Organisational Structures for Effective Management


Organizational change is an important mechanism of adaptation to the existing realities of the business landscape. New organizational structures are emerging because of advances in corporate culture, leadership strategies, knowledge management, and technology (Hatch 2015). Efficient organization of the working process has the potential of increasing quality, productivity, cost efficiency, and the overall competitive potential of the organization. Our company has been neglecting the need for reorganization for more than two decades. The purpose of this report is to analyze the key factors at play when designing organizational structures and evaluate the implications of organizational structure for managers, employees, and resource development.

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The Building Blocks of an Organization

The majority of organizations develop their structure according to the Planning-Organizing-Leading-Controlling (POLC) framework. This framework outlines the major functions of any business or company. Responsibilities are differentiated as follows (Lukovic, Speranda & Kizielewicz 2015):

  • Planning. Vision, mission, overall strategy, goals, objectives.
  • Organizing. Organizational design, corporate culture, social network.
  • Leading. Leadership, decision-making, motivation, communication, workgroups.
  • Controlling. Systems and processes, SHR (strategic human resources).

Changing organizational structure often involves alterations in all of these groups. Since our organization has existed for over 100 years, with the last major organizational change performed more than 20 years ago, it is necessary to start from the very beginning. Mission, vision, strategy, and company objectives need to be changed in order to transform the company from a producer-driven to a customer-driven enterprise. The organizational design would require changes in order to foster a better corporate culture that would improve the growth and retention of talent among the employees while at the same time increasing flexibility and production efficiency. Leadership style should change from the authoritarian hero-type leadership to a transformational type in order to facilitate change. Lastly, control systems should be constructed in accordance with the Sigma Six framework, which has proven to be very effective in many areas of industry.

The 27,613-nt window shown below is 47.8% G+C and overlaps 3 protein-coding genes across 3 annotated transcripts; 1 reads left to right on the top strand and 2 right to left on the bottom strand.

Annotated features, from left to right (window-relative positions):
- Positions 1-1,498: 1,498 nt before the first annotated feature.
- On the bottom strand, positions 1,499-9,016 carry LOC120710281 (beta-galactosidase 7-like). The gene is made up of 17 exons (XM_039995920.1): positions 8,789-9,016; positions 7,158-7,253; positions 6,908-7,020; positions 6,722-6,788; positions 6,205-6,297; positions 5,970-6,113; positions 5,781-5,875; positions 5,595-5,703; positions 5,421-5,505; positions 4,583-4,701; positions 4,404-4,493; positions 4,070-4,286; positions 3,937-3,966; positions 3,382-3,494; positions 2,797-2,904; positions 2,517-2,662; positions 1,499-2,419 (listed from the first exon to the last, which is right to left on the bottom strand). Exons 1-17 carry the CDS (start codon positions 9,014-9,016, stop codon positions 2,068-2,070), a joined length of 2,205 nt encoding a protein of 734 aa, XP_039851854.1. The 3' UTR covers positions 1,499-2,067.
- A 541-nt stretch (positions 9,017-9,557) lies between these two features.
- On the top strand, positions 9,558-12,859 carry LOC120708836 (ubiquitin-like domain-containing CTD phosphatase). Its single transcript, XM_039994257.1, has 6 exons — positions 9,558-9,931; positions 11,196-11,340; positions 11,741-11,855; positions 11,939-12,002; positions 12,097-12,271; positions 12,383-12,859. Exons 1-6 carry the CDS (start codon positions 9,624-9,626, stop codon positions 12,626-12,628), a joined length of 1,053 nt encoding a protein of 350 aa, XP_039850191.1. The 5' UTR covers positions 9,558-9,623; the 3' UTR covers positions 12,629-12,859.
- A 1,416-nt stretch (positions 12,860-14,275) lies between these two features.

When designing an organizational structure, there are four key factors to consider. These factors are Centralization, Formalization, Departmentalization, and Hierarchical Levels (Lee, Kozlenkova, & Palmatier 2015). They are affected by the nature of the industry, the vision, and the mission of the company, as well as the existing corporate culture.

Centralization stands for the degree of decision-making authority concentrated within the top levels of the hierarchy. Depending on the type, size, and purpose of the organization, its managers have different amounts of authority and responsibility for the lower divisions. As it stands, our company makes decisions from top to bottom. It makes for slower response times from people who are not working on the ground, meaning that the accuracy of their decisions is being diminished.

Formalization is the degree to which the activities of the organization’s employees are regulated by various parameters (Lock 2014). On the one hand, a high degree of formalization reduces ambiguity and establishes proper procedures. It is necessary for industries where high standards of quality are required, such as the pharmaceutics industry. On the other hand, businesses that work in the social sphere have no need for such a degree of formalization.

Departmentalization defines most organizational structures by classifying them as functional or divisional (Fairfield 2016). Functional structure exists in nearly all businesses as in its activities are grouped based on the similarity of function. Divisional departmentalization, on the other hand, means that the company is structured around the products it produces, with every service and product having its own division, which replicates all of the functional structures of the company on a smaller scale. Large globalized corporations utilize divisional departmentalization, while the functional structure is more suitable for smaller businesses.

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Lastly, there are the hierarchical factors. Organizations can have either flat or tall hierarchical structures (Lock 2014). The former stands for a few layers of hierarchy whereas the latter is multilayered. There are several advantages and disadvantages to each. Flat hierarchical structure means greater workloads on managers, which are compensated by self-actualization capabilities of the employees. Tall structure, on the other hand, allows for greater degree of micromanagement, as managers would have to supervise fewer workers.